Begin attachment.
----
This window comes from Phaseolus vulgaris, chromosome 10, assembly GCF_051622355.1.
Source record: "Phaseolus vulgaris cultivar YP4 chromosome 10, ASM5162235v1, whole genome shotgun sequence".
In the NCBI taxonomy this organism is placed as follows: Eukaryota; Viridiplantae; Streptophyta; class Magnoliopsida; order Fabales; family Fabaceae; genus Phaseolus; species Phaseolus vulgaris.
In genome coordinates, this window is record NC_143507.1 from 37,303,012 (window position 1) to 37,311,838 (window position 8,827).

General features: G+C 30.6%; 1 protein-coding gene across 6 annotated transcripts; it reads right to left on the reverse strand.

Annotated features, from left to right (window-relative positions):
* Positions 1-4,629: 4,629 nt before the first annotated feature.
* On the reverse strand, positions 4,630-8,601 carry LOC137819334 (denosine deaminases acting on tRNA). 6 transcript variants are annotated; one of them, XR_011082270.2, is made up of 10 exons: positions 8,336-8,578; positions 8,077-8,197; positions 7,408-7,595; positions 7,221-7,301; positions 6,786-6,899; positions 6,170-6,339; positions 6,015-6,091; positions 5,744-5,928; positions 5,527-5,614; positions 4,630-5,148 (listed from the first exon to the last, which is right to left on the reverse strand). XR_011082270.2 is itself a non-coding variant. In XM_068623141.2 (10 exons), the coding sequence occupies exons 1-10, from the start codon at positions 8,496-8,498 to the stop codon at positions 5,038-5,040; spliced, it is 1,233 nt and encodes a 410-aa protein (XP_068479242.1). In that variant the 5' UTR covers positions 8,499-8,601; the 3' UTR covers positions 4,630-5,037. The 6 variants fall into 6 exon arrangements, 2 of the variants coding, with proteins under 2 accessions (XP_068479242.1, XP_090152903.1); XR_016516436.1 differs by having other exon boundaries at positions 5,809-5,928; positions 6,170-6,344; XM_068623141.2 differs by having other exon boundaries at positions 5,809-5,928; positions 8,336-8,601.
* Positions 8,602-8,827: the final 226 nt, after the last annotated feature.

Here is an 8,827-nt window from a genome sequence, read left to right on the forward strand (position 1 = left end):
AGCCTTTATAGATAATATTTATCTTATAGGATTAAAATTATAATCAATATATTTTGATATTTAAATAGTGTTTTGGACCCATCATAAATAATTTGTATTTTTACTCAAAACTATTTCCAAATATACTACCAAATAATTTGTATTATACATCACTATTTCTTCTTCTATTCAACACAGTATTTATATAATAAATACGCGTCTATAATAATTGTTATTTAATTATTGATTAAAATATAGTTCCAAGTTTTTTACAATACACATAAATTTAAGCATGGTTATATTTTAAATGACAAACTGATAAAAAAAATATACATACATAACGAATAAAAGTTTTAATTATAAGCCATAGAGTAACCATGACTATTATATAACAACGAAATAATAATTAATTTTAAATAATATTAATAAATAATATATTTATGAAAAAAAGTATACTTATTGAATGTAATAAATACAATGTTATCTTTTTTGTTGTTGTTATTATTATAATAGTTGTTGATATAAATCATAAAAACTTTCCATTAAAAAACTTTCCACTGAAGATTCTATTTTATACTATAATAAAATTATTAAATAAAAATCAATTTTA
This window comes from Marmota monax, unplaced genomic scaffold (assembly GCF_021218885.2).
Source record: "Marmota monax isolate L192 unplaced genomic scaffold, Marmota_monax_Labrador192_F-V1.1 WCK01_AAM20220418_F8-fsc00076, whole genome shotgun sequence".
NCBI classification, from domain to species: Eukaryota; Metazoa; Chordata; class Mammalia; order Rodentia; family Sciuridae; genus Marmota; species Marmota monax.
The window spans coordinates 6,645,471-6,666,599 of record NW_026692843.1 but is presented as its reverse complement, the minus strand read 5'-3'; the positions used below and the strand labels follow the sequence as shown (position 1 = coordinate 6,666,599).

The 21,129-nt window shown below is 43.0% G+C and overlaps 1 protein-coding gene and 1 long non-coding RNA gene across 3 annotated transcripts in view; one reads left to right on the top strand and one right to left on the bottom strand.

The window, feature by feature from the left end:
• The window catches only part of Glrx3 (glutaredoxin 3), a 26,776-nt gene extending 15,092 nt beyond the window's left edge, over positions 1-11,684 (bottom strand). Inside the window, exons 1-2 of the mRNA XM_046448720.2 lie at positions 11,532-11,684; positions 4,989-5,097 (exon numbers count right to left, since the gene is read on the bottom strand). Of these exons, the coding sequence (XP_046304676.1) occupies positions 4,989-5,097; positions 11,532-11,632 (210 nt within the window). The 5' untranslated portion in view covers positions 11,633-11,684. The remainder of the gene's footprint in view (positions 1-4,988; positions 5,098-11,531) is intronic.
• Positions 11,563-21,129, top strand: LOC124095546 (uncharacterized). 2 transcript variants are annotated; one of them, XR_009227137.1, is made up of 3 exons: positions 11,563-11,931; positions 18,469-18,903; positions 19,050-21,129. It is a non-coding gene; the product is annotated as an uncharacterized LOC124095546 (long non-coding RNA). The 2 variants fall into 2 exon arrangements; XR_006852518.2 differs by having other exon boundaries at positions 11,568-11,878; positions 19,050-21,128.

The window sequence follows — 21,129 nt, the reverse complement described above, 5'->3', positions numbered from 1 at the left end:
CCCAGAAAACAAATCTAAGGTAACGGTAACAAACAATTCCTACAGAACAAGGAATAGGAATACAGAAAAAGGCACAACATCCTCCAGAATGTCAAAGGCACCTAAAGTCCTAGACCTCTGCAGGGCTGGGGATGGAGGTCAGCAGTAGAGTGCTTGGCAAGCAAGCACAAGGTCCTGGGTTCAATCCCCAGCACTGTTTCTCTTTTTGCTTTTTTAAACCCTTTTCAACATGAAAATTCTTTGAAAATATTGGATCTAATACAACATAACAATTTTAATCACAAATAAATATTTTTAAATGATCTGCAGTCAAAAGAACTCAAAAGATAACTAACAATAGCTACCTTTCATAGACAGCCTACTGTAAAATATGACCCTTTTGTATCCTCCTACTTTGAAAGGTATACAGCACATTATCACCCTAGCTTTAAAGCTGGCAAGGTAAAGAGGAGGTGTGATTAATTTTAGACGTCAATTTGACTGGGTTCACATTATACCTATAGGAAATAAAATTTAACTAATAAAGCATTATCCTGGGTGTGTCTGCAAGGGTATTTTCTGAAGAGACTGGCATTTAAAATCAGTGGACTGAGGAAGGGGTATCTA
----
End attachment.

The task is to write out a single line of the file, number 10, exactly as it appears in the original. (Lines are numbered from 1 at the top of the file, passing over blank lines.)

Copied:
Here is an 8,827-nt window from a genome sequence, read left to right on the forward strand (position 1 = left end):